Legends are made of high climbing and what you see here is typical of what needed to be done in the days of wooden spar tree logging. Note the climber will up on this tree.
A tall straight tree was selected as a prospective spar pole. A climber would climb the tree cutting off the limbs as he went and finally topping the tree. A profound hazard of the job was conk rot. People tend to think of these large trees as all being sound solid wood. Well some of them were. You see fir trees tend to die from the inside out as the sap wood is the most durable, but if water gets into the heart of the tree through a broken limb or injury these trees would rot on the inside and become dangerously weak.
One of the things the climbers needed to determine was wether the tree was sound or not. As they climbed the tree the climbers traditionally carried a single bitted axe with them. They would thunk the tree with the hammer side of the axe every step of the way up the tree and listen for hollow spots. If the report from the the 'thunk' wasn't right, they looked for another tree.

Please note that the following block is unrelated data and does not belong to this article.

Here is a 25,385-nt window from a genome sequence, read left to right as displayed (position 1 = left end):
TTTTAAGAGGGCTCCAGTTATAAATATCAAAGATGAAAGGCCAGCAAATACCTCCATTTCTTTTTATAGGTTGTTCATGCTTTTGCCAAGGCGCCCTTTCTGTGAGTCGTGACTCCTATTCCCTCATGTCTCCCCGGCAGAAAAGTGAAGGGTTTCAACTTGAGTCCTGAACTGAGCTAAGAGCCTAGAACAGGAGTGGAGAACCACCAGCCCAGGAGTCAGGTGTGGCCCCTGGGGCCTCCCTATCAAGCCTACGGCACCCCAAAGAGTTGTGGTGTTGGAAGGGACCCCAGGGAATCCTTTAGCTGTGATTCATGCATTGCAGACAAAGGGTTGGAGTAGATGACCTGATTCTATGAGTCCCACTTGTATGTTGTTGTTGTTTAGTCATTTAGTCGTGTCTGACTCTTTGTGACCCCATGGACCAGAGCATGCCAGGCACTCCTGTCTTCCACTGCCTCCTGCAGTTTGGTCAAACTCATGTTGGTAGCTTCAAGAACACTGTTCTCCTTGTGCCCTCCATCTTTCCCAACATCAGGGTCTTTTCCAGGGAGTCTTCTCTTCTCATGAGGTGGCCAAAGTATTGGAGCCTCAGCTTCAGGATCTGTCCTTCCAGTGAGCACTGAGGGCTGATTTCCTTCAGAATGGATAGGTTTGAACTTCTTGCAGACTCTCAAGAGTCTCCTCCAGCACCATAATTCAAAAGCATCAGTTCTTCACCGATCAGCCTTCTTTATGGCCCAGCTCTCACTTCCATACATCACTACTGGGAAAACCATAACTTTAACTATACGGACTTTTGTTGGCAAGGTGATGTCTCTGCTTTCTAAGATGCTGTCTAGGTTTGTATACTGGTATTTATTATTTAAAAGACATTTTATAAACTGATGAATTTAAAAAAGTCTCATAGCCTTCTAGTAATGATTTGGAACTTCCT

The climbing spurs used by loggers are similar but much larger and longer than the spurs used by utility folks to climb utility poles. The more aggressive spurs were used because these trees had bark on them. A leather climbing belt didn't do the job either because it would not reach around the tree. High climbers used a rope that was suppose to be at least part cable so reduce the risk of accidentally chopping it off.
Once the tree was topped, then a pass block was hung in the top, and this brought up the rest of the equipment and rigging including guywires, blocks, and what ever was needed.
For information on types of rigging and carriages see those topics on the Iron Page.